Frequently Asked Questions and Answers About Dental Insurance:

There are as many different dental plans as there are contracts.  Your employer has selected your plan and is ultimately responsible for how your contract is designed.  Remember, whether your plan covers a major portion of your dental bill, or only a small amount, dental benefits are good for patients because they help pay for needed treatment.  It is important to know that each contract will specify what types of procedures are considered for benefits. Even if a procedure is medically or dentally necessary, it may be excluded from your contract.  This does not mean that you do not need the procedure.  It simply means that your dental plan will not consider the procedure for payment.  For example, discretionary dental services such as cosmetic dentistry and some necessary services such as dental implants or night guards are often excluded from a dental plan.

Is it a mistake to let benefits be your sole consideration when you determine what you want to do about your dental health? Or is it wise just to get the services that are covered by your benefit plan and forgo the others? This section is provided to you to answer a few common questions about dental insurance.

Dental insurance, in reality, is not an insurance (a payment to cover the cost of a loss) at all.  It is a common misnomer.  It is actually a monitary benefit typically provided by an employer to help their employees pay for routine dental treatment.  The employer usually buys a plan based on the amount of the benefit and how much premium costs per month.  Most benefit plans are only designed to cover a portion of the total cost.

That 100% is usually what dental insurance carrier allows as payment toward the procedure, not what your dentist or any other dentist in your area may actually charge.  Generally, the amounts allowed by the insurance companies are less than what dentists actually charge.  For example, say your dentist charges $80 for a certain procedure that your carrier claims is covered at 100%.  However, your carrier only allows $60 as the 100% payment, leaving $20 for you to pay.

Many carriers refer to their allowed payments as UCR, which stands for usual, customary and reasonable.  However, usual, customary and reasonable does not really mean exactly what it should mean.  UCR is actually a listing of payments for all covered procedures negotiated by your employer and the insurance company.  This listing is related to the cost of the premiums and your geographical area in your city and state.  Cost saving for the employer plays a major role in selection of the UCR.  Your employer has likely selected an allowed payment or UCR that corresponds to the premium cost they desire.  UCR payments could be more accurately called negotiated payments.

Usually the participating dentists on the list have agreed to a contract with the insurance carrier to lower their fees in exchange for the greater volume of patients referred to them by the insurance carrier.  In addition to lowered fees, these contracts also have restrictions on treatments.

If your desired dentist is not in your benefit plan’s network, you may want to talk to your employers’ benefits coordinator, to find out whether you can sign up for a premium plan to be able to visit out of network providers.  Most large employers offer different tiers of insurance benefits.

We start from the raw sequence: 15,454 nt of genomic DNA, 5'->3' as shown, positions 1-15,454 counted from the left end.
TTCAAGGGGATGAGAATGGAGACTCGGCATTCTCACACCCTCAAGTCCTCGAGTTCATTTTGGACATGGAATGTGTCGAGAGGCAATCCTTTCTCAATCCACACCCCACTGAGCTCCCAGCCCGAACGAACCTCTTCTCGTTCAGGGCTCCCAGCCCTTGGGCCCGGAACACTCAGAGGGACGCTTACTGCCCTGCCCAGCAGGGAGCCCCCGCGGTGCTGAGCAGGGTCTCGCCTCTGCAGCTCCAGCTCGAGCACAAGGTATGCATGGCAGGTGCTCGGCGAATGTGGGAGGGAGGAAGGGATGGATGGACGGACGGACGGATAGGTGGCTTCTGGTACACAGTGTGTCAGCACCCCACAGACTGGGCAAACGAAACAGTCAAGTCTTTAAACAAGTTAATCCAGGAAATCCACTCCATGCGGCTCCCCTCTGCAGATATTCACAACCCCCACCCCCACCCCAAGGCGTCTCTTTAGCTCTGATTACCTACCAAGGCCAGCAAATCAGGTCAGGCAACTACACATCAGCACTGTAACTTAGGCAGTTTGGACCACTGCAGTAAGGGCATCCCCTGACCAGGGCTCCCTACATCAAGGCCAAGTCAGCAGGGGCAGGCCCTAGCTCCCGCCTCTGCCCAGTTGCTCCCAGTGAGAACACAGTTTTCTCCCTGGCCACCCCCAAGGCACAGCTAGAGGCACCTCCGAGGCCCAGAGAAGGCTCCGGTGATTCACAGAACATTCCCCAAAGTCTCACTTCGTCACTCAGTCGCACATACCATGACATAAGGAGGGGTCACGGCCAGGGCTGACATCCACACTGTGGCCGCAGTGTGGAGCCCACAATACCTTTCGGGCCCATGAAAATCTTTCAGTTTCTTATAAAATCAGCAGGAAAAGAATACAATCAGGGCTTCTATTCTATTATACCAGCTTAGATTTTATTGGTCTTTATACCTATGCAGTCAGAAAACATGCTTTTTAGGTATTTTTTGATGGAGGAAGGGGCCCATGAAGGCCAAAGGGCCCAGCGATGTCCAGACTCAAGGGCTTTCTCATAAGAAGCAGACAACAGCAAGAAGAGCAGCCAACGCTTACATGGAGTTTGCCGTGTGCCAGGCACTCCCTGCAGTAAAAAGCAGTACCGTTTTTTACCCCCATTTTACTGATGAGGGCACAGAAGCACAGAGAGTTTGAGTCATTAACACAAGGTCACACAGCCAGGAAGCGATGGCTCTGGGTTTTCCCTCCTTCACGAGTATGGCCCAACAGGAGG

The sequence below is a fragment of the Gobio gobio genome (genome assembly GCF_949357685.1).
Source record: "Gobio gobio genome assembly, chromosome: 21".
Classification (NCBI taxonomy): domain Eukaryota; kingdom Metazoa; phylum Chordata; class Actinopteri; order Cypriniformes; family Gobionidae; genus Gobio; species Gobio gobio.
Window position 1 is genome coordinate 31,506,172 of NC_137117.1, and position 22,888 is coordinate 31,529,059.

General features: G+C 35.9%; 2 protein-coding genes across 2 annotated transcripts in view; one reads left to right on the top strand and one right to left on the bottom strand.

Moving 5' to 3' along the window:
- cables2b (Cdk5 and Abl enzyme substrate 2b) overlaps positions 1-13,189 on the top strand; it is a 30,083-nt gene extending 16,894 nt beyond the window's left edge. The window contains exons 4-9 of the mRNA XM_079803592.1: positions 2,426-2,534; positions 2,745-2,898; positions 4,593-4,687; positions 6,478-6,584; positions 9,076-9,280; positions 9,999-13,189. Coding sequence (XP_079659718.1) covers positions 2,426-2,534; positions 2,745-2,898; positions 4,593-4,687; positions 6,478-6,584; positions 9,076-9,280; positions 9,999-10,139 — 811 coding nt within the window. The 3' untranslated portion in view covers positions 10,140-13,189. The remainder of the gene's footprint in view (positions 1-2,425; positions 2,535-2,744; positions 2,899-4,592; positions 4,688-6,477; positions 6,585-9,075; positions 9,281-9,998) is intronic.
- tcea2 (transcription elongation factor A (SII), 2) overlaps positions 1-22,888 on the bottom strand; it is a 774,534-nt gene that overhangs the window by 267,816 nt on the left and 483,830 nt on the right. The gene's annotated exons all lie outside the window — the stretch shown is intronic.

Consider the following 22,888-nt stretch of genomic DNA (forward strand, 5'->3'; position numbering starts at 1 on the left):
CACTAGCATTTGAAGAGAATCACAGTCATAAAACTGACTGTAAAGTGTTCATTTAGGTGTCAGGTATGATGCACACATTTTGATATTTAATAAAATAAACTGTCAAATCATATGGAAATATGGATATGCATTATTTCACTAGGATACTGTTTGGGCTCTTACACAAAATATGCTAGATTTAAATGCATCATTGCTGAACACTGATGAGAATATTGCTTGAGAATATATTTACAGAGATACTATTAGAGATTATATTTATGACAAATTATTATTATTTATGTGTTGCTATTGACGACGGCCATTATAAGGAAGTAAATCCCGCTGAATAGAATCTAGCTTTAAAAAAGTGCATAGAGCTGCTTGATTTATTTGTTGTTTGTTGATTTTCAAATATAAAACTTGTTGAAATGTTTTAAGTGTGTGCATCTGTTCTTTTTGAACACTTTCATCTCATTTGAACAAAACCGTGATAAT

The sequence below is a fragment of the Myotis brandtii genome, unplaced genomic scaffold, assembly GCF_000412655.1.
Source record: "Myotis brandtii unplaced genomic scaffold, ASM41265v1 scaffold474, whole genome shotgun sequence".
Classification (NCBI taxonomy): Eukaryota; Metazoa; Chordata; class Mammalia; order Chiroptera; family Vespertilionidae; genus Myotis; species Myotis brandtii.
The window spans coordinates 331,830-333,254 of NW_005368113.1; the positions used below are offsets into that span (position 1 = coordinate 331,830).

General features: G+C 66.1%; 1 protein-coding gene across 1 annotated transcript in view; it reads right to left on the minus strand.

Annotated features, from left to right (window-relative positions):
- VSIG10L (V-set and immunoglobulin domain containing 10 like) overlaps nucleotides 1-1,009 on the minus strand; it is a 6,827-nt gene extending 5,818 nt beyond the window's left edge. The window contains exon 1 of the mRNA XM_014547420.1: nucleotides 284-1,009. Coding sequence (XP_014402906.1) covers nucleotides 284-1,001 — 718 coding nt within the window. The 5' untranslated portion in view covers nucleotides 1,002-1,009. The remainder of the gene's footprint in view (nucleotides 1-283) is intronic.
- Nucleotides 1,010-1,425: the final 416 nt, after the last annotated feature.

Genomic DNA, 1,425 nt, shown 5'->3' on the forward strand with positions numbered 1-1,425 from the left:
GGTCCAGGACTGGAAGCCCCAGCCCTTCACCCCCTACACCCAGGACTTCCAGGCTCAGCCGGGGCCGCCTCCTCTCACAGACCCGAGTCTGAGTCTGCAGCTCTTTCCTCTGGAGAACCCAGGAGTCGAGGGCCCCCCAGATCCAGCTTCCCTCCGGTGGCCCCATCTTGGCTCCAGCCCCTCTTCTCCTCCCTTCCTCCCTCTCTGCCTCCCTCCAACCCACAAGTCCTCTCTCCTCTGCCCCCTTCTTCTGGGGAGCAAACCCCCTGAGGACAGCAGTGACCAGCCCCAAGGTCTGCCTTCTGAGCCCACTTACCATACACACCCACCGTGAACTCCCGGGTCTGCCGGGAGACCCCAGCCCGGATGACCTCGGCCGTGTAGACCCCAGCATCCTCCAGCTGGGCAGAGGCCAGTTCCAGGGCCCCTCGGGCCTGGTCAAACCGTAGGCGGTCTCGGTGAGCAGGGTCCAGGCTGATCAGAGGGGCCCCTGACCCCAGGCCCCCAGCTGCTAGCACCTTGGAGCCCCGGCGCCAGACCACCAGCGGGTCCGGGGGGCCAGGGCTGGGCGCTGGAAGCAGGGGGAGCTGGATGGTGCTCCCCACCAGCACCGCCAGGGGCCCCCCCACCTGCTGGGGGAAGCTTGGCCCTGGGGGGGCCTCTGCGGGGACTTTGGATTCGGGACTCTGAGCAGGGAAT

“Preferred Provider” as often used by the PPO plans is another term for Participating Provider.  The term “Preferred” could be misleading as one may think it relates to dentist’s credentials or technical skills.  In reality a “Preferred Provider” is preferred by the insurance company since he or she has agreed to become a participating provider.

Benefit plans are a great help in paying for regular and routine dentistry for majority of patients.  Any amount covered reduces what you have to pay out of pocket.  Use of dental services is a lot higher among those patients who have an insurance benefit vs. those who do not.

Remember that what insurance carriers call usual and customary is really what your employer and the insurance company have negotiated amongst themselves as the amount that will be paid toward your treatment.  Your dentist who is treating you has no role in deciding what usual and customary is.

Maximums limit what a carrier has to cover each year.  Dental insurance is not an insurance (by dictionary definition), it is a money benefit.  Despite the fact that costs steadily increase over time, annual maximum levels for dental care have not changed since 1960s!

In short, it is to save money.  Many dental plans allow a benefit only for the least expensive method of treatment.  For example, you may need a crown on a tooth, with your insurance company only offering a benefit towards a filling.  This does not mean you have to accept the filling.  The good news is that some benefit will be paid; but more of the fee will be your responsibility.  Your dentist’s duty is to prescribe what is best for you regardless of your insurance company’s rules and regulations.

Your plan contract specifies the frequency of certain procedures it will consider.  It may also specify that if a condition such as a missing tooth, was existing prior to the start date of the insurance plan, it may not consider a payment to treat that pre-existing condition.

Dental plans require that the network dentists observe restrictions to treatment.  Many dentists do not like the limitations imposed by insurance plans and are not comfortable with a third party intervening with how they treat their patients.